Wednesday, January 7, 2015

Independent Homeschool Student Weekly Planner

God's Words:

Commit to the Lord whatever you do, and your plans will succeed.
~Proverbs 16:3

Just as a head's up, this post pertains to homeschooling.  So if you don't homeschool, I suppose this post won't interest you much...  Sorry! But stay tuned for future posts that might actually apply to your life.

Two school years ago, after much frustration with my hopeless search of finding a homeschool planner that works for my family, I finally gave up and created my own.  And since it is the new year and I assume we all are in need of a fresh start at organization, I thought I would share my planner on my blog, in case you might be able to benefit from using it for your homeschool.

The planner I created is specifically designed to be used by independent homeschool students.  However, if your child(ren) aren't independent learners yet, I suppose the planner could be adapted to be used as the teacher's weekly planner.  That would just take a little tweaking.  See instructions for this below. Either way, I hope you can make it work for you and your student(s).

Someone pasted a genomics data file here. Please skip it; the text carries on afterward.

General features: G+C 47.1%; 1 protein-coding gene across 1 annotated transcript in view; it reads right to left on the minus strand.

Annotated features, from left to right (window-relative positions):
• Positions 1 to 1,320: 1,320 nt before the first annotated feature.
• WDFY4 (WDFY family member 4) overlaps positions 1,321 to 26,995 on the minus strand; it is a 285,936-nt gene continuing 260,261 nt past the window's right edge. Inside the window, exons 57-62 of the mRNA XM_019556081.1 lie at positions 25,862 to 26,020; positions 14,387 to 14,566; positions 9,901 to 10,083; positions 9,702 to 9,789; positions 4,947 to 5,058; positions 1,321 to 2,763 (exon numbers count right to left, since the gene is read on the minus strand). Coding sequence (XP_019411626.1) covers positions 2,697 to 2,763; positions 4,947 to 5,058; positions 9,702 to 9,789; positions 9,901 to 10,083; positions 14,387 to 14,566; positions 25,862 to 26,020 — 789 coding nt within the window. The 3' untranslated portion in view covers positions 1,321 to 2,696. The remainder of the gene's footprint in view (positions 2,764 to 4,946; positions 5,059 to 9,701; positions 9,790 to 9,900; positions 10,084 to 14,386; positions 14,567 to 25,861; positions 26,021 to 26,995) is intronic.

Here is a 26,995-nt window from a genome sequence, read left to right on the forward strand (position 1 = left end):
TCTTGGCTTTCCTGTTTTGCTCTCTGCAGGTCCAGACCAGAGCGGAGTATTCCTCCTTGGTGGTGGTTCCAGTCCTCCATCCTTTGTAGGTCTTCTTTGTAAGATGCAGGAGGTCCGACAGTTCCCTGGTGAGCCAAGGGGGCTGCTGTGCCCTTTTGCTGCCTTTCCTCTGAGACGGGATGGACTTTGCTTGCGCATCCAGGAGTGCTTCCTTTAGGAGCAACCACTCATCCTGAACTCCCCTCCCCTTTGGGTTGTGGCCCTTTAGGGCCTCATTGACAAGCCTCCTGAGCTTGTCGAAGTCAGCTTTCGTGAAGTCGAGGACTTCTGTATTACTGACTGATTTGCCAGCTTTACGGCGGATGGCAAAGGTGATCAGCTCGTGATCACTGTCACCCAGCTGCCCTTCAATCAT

What is this independent learning, you say?  Would that mean less school time involvement required of mom (and dad)?  Well, yes, yes it does.  Sounds pretty good, doesn't it?  Imagine getting more housework done during the day, instead of it piling up all week long because you're already too busy personally teaching all the school lessons.

Getting my children to eventually be independent learners in their schoolwork has always been one of my goals of homeschooling.  They will definitely need to be able to study and work on their own once they're in high school and college, so why not get an early start in training them to do so?